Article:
Plaza in the Castro to become permanent fixture 

Residents will have an everlasting place to kick up their feet in the Castro.

The first ever temporary street plaza is slated to graduate to a permanent pedestrian hangout nearly a year after the intersection was closed to vehicle traffic.

The “Castro Commons” at 17th and Castro streets was the guinea pig for The City’s Pavement to Parks program and was used to test whether converting the traffic-jammed corner into a pedestrian lounge with cardboard planters and mobile benches was worth it.

“It used to be a pedestrian nightmare,” said Castro Community Benefit District Executive Director Andrea Aiello. “I think this really helped.”

Now the plaza is under construction for its debut as a permanent structure while organizers replace the weather-soaked pots with concrete ones and other more permanent furnishings. But the plaza — which sits where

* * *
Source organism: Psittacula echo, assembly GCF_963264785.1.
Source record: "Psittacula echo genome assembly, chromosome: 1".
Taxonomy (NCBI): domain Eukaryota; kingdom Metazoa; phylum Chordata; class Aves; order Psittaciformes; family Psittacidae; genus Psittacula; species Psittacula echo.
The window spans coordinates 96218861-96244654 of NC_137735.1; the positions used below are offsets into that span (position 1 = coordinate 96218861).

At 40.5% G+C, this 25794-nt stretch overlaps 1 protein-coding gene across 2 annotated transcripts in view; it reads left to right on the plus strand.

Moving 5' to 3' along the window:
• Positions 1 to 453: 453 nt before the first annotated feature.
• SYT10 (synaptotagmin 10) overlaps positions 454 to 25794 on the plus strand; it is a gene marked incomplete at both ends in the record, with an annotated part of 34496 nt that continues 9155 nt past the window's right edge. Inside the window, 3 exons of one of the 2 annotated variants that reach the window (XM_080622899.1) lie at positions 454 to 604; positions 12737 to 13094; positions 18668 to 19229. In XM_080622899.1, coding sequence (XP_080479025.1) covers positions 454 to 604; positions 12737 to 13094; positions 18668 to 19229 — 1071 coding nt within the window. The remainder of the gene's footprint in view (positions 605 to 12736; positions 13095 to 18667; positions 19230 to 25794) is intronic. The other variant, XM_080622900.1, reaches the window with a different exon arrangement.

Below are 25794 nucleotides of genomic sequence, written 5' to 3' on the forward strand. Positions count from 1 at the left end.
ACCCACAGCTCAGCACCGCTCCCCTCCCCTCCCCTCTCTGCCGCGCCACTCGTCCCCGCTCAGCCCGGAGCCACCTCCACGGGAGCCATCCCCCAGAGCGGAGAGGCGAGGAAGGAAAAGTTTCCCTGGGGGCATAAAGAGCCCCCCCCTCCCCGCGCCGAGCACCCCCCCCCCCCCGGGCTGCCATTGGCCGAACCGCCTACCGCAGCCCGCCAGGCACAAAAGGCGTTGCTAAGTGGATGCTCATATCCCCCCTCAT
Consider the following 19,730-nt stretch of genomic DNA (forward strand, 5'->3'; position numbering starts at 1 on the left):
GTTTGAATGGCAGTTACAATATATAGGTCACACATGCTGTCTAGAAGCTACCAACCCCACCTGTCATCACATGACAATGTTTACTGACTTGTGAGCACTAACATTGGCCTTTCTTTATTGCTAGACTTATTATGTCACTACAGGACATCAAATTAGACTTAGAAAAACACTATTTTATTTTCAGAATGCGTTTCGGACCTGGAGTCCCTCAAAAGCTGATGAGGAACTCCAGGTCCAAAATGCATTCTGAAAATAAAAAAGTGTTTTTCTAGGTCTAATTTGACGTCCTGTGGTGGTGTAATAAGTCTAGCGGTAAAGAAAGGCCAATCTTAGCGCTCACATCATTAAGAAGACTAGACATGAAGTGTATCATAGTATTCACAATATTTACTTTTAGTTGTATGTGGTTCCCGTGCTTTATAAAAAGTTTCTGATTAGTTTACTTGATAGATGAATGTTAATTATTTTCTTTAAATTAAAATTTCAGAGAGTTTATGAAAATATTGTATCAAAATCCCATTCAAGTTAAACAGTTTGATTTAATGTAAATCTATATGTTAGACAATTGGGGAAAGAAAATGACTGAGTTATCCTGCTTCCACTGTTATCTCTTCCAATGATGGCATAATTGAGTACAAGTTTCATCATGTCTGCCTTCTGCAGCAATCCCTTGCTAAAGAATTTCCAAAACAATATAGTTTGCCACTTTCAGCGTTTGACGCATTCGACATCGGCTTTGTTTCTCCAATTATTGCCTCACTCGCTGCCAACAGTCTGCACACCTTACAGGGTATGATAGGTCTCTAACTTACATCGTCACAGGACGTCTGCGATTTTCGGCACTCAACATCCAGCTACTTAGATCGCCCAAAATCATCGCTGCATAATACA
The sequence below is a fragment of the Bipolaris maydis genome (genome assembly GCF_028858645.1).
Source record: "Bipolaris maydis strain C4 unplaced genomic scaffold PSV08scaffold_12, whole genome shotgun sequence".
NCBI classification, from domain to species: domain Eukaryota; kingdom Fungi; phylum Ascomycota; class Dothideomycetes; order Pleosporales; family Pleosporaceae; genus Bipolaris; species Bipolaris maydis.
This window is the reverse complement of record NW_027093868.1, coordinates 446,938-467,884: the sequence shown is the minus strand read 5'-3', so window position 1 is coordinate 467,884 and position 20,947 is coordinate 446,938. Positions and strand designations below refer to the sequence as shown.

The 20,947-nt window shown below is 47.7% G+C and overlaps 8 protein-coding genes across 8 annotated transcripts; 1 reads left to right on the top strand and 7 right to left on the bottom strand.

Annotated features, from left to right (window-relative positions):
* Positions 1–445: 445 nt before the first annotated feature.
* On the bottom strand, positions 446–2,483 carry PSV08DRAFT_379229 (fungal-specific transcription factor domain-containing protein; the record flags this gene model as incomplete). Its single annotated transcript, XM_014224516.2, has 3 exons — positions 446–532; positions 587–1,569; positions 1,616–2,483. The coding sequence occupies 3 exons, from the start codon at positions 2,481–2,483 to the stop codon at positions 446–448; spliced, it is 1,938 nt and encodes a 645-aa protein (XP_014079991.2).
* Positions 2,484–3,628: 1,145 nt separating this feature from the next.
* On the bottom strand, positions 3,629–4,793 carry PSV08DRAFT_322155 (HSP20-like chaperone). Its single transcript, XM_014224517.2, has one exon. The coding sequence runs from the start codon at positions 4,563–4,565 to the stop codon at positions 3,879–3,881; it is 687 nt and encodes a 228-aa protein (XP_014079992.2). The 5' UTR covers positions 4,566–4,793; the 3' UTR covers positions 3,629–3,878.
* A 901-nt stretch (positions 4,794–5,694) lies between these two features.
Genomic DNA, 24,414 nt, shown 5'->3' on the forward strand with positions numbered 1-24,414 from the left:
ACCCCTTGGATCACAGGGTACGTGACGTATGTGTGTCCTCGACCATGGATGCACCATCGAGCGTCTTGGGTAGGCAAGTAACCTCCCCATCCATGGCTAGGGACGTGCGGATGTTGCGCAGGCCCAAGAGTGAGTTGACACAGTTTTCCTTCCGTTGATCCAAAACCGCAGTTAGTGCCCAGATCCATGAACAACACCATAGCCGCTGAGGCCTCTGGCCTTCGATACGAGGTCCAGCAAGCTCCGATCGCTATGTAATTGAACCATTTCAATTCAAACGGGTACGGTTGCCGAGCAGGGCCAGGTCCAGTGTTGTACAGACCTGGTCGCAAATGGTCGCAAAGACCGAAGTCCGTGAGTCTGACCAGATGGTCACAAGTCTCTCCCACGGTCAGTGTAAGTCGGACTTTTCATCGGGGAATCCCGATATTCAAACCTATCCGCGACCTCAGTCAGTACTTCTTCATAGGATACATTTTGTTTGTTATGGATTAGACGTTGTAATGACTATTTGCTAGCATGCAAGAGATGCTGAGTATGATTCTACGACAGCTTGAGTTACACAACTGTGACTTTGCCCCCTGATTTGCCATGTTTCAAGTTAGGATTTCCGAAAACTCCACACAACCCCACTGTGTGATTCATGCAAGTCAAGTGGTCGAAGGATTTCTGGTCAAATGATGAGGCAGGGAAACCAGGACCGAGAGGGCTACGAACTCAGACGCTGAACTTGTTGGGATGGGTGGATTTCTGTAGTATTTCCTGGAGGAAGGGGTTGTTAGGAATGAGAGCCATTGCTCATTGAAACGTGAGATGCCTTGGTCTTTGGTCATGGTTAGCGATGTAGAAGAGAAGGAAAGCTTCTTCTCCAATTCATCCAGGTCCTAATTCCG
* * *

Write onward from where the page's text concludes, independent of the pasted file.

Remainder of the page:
the F-line ends at Market and Castro streets — must first get approval to become permanent by the Municipal Transportation Agency board.

“I’m thrilled,” said Supervisor Bevan Dufty, who said he sits with his 3-year-old daughter in the plaza on weekends. “She just loves to sit there and look at the F-line trains, and look at people. I guess that’s what I’ve come to see it be. You have respite.”

So far the Office of Economic and Workforce Development has granted the Castro Community Benefit District with $56,000 to keep the plaza stable.

But before the area is considered permanent, the treated asphalt must first be raised and repaved to make it look less like an old street intersection, which has always been the intent of Pavement to Parks projects.

“The idea with the program is that we work to find locations that have the potential to become permanent,” said Project Manager Andres Power.


“Castro Commons” at 17th and Castro

Location: End of 17th Street at the intersection of Castro and Market streets
Construction: May 10–12, 2009
Opening date: May 13, 2009
End of initial trial run: July 11, 2009  
Estimated initial cost: $20,000

Source: SF Pavement to Parks

About The Author

Kamala Kelkar

Pin It

Latest in Neighborhoods

© 2019 The San Francisco Examiner

Website powered by Foundation